Sections

Sledgehammer COO: "We're ready and prepared to work this way indefinitely"

Andrew Wilson says the studio has overcome most work-from-home tech hurdles, but mental health still a challenge

Earlier this year, the sudden shutdowns and shelter-in-place orders brought about in response to COVID-19 forced major shifts in how a number of games studios worked on a day-to-day basis -- perhaps most dramatically shifting the daily production plans of larger studios, such as Sledgehammer.

But in an interview with GamesBeat, COO Andrew Wilson said that now that they've transitioned the Activision-owned studio to fully work-from-home, Sledgehammer is "ready and prepared to work this way indefinitely if we have to."

"There are some things we're doing that I would recommend for mid-size and larger teams in particular," Wilson said. "We've moved our weekly team meetings onto an events-based video conferencing app capable of streaming hi-def video. Our IT director sits as 'master of ceremonies,' switching mics and cameras on and off remotely for each presenter, and increasingly we try to show game content and progress updates via video, so that we simulate our real team meetings as closely as possible.

"[Studio head] Aaron Halon and I also hold a weekly AMA-style Slack Q&A, where we encourage the team to ask anything and everything on their minds. We've seen some really interesting things come of that. Firstly, way more people are engaging with us and with each other than at regular in-person team meetings. Some of the feedback we've had is that the social introverts on the team find it a far less intimidating way to interact and certainly over the weeks it has evolved into something really fun, a mixture of serious questions and general banter.

"We also had one question where a member of our team had been struggling recently with the isolation of being at home, so they used it as an opportunity to speak up and to ask for advice. The response from people on the thread was overwhelmingly supportive and so we're also seeing it as a way to keep a sense of community."

As for challenges, Wilson delineated what issues are actual problems, and which are only perceived problems. For instance, he said that there had been minimal impact to hiring at Sledgehammer, and that the team of over 200 people planned to add around 100 more in the coming years.

"The only real difference in terms of getting to the fundamentals [when interviewing a candidate] comes from the fact that it can be a little awkward to have conversations with people for the first time over video," he said. "We're getting a great deal more used to it though. There are certainly some things from the candidate perspective that it's harder to simulate, such as seeing the physical space you'll ultimately be working in, grabbing lunch for a more casual conversation mid-interview, etc."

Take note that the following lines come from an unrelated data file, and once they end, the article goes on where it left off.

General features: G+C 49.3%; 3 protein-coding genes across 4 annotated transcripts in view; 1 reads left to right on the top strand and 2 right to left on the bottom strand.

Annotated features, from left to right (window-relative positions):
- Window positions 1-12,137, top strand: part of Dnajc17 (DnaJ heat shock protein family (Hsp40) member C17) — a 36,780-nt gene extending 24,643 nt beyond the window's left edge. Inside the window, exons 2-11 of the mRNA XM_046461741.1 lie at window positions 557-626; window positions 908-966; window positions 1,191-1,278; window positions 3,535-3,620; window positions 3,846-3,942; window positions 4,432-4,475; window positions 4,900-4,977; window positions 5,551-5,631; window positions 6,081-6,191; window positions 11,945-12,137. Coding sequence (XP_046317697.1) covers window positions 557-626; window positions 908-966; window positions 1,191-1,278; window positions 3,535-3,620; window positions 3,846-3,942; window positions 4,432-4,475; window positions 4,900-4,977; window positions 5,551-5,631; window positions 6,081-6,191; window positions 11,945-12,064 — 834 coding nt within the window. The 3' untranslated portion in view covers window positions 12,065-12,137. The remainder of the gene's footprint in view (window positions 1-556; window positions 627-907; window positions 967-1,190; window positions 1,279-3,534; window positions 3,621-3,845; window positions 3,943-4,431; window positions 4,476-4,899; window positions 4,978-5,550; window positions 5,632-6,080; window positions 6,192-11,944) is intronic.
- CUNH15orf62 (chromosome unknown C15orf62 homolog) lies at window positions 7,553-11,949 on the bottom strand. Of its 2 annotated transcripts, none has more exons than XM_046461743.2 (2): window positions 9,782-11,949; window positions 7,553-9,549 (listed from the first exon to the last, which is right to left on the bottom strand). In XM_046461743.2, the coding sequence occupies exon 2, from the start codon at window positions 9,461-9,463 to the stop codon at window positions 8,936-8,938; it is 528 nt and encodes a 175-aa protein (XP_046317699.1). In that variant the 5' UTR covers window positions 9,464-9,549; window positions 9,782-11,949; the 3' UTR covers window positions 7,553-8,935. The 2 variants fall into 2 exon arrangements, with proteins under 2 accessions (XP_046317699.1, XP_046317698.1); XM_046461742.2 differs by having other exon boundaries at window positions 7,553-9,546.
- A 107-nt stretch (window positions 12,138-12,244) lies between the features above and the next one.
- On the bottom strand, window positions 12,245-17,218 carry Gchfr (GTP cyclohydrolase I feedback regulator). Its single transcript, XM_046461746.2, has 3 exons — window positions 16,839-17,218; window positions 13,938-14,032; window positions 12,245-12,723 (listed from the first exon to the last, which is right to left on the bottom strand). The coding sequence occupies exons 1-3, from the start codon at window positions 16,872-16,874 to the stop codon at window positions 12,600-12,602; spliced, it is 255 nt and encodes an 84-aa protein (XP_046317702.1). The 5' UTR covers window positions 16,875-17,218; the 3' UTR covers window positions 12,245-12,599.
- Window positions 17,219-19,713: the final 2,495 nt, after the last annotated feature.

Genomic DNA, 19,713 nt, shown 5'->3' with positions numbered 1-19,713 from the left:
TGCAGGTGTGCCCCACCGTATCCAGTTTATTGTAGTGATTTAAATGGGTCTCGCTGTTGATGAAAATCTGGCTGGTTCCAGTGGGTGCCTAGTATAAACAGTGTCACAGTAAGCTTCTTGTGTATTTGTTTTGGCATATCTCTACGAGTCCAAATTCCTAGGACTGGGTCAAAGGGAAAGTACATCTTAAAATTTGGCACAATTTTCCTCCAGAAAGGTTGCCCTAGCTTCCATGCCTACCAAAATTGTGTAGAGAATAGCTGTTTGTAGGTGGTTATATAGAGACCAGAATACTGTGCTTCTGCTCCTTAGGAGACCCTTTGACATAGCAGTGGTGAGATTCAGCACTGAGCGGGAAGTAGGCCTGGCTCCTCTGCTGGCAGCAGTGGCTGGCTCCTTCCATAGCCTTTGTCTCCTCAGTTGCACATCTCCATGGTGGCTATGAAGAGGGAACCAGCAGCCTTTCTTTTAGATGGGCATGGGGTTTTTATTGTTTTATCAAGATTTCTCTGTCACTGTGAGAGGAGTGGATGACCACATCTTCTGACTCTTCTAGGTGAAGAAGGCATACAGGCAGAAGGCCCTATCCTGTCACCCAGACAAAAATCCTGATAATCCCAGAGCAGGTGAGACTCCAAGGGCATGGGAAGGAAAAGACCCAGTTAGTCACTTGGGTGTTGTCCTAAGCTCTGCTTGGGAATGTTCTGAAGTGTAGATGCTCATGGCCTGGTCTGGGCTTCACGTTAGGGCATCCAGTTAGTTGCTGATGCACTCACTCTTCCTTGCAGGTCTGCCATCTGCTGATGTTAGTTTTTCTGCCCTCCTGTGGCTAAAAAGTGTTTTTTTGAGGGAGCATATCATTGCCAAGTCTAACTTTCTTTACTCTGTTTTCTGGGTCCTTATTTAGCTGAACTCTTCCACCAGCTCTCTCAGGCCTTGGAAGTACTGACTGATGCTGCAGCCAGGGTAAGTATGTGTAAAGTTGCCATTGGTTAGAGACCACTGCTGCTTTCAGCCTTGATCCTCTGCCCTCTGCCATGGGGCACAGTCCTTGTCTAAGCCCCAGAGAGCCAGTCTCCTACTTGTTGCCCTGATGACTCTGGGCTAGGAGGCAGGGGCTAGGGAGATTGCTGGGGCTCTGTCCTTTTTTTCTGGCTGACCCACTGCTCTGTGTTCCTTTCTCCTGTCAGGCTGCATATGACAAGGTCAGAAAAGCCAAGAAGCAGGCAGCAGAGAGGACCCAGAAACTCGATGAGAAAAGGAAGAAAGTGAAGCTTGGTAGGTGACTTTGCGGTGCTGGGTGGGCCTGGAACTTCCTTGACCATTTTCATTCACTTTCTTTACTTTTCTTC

Technically, moving that large a studio to remote work was challenging, but Wilson said that things have smoothed out since. Some of the company's employees already worked from home, and for those that didn't, he said the company was prepared to support the transition with long-term technical assistance.

"Certainly data requirements for modern AAA development are high and so working from home does present additional challenges, as most people don't have access to the kind of bandwidth we can get from our studio locations," he said. "More than anything it requires a bit more discipline around things like the times of day you pull builds or submit changes, but our experience so far has been pretty good overall. We've worked at the individual team-member level to assess their specific situations and done things like pay for internet plan upgrades and provide bespoke equipment where it would be helpful."

Finally, Wilson addressed an issue he said was more important than technical hurdles: mental health. He said that Sledgehammer was doing what it could to support especially those parents with kids who might have additional emotional and logistical issues to overcome while working from home, including allowing non-typical work hours and being supportive when employees had to step away for a period of time or had a kid appear unannounced in the backdrop of a team meeting.

"We're putting a lot of time into reaching out across the team and making sure that we speak to people directly," he said. "In addition to one-to-one meetings, Aaron and I use our team-wide Slack Q&A to talk to team members, and we've also seen people across the studio helping out teammates who need to interact and talk.

"The most important thing we can do is make ourselves available, as sometimes people feel better just by having the chance to talk things through. Everyone has different situations at home and on top of that this whole situation is so unprecedented that even people with great situations at home are having occasional down days. The lack of social contact and simple everyday routines is tough, so we're encouraging everyone to take a deep breath, take it day-by-day and focus on their health and well-being above all else."

More stories

Sledgehammer Games is opening a studio in Australia

Call of Duty to expand its presence in Australia with new dev studio in Melbourne

By Matthew Handrahan

Take-Two hires games veteran Michael Condrey to form new, diverse studio

Dead Space and Call of Duty leader plans to open new outfit in Silicon Valley

By Christopher Dring

Latest comments

Sign in to contribute

Need an account? Register now.